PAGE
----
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LET'S DISCUSS two
These books have the same publisher but represent entirely different approaches to seeing, learning about and being amazed by our small (shrinking all the while) planet Earth.
There is one other commonality. Neither is a traditional single tale you follow from beginning to end. Pick them up, open and read starting anyplace. They are no better or worse for doing so. Great for a nation with a short attention span.
Let's begin with Dunn's book, which gathers at least 75 essays on various well-known figures' favorite haunts on the planet.
What makes this readable is that the perfect place is so different for so many people. It isn't actually a place, for some, but an activity--sailing, for instance, in
I could tell you that the Dalai Lama's favorite place was The Potala Palace in Lhasa, Tibet. But that wouldn't mean much to most of us as this is a place we are unlikely to see.
Or that Buzz Aldrin preferred Tranquility Base on the Moon. But we won't likely have a chance to go there until the price drops--and drops and drops.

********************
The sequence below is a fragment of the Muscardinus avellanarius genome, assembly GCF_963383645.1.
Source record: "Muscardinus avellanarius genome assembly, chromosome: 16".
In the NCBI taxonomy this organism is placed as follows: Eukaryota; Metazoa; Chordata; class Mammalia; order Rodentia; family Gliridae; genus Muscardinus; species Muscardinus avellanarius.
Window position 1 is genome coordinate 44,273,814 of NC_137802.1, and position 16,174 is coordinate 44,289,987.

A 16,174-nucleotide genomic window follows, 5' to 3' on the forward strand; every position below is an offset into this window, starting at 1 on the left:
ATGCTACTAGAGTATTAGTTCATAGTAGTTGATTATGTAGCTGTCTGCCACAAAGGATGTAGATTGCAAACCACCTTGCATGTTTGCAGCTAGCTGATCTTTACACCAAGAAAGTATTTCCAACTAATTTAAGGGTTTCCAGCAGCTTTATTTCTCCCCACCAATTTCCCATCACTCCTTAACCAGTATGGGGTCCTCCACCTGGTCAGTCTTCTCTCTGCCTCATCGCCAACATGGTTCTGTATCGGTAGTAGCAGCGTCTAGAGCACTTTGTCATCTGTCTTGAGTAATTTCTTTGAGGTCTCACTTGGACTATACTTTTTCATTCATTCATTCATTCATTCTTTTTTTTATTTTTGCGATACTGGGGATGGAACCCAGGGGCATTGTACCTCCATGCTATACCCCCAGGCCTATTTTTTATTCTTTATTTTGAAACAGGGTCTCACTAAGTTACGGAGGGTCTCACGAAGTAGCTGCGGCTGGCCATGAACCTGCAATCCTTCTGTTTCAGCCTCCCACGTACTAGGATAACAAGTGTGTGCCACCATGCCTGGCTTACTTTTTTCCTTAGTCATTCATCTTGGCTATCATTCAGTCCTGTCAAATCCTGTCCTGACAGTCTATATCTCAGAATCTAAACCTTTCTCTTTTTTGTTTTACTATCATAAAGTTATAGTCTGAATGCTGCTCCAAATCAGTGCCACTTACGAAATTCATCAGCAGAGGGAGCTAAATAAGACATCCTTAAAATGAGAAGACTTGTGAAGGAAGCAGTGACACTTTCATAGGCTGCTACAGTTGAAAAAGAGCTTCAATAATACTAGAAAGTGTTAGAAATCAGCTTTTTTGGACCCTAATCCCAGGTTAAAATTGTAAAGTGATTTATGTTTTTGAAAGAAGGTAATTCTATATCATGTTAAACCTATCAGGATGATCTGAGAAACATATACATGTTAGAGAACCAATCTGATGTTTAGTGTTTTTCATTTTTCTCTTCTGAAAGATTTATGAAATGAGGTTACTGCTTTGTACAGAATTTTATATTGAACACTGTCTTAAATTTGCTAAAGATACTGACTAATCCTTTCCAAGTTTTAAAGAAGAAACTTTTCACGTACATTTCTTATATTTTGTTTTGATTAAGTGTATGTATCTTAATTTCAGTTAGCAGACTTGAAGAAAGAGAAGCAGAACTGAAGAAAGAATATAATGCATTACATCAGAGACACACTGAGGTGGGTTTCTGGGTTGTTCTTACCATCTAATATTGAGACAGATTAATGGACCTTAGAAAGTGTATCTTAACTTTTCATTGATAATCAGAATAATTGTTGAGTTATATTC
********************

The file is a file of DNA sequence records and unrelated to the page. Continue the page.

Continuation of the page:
My favorite essays were by writers who found the extraordinary in the ordinary. Alice Waters, for instance--the celebrity chef and owner of Chez Panisse in Berkeley who is widely credited with creating a revolution in America's eating habits.
And her favorite place in the world? Her mother's victory garden at her childhood home in Chatham, N.J.
Her earliest memories are watching apple blossoms fall on her baby carriage as her mother worked the quarter-acre garden with a stream at one end.
She grew up working in that garden, acquiring a love for what happened there, including the natural cycles of weather and the things that grew there.
It is a beautiful story and made me wonder what is on that land today.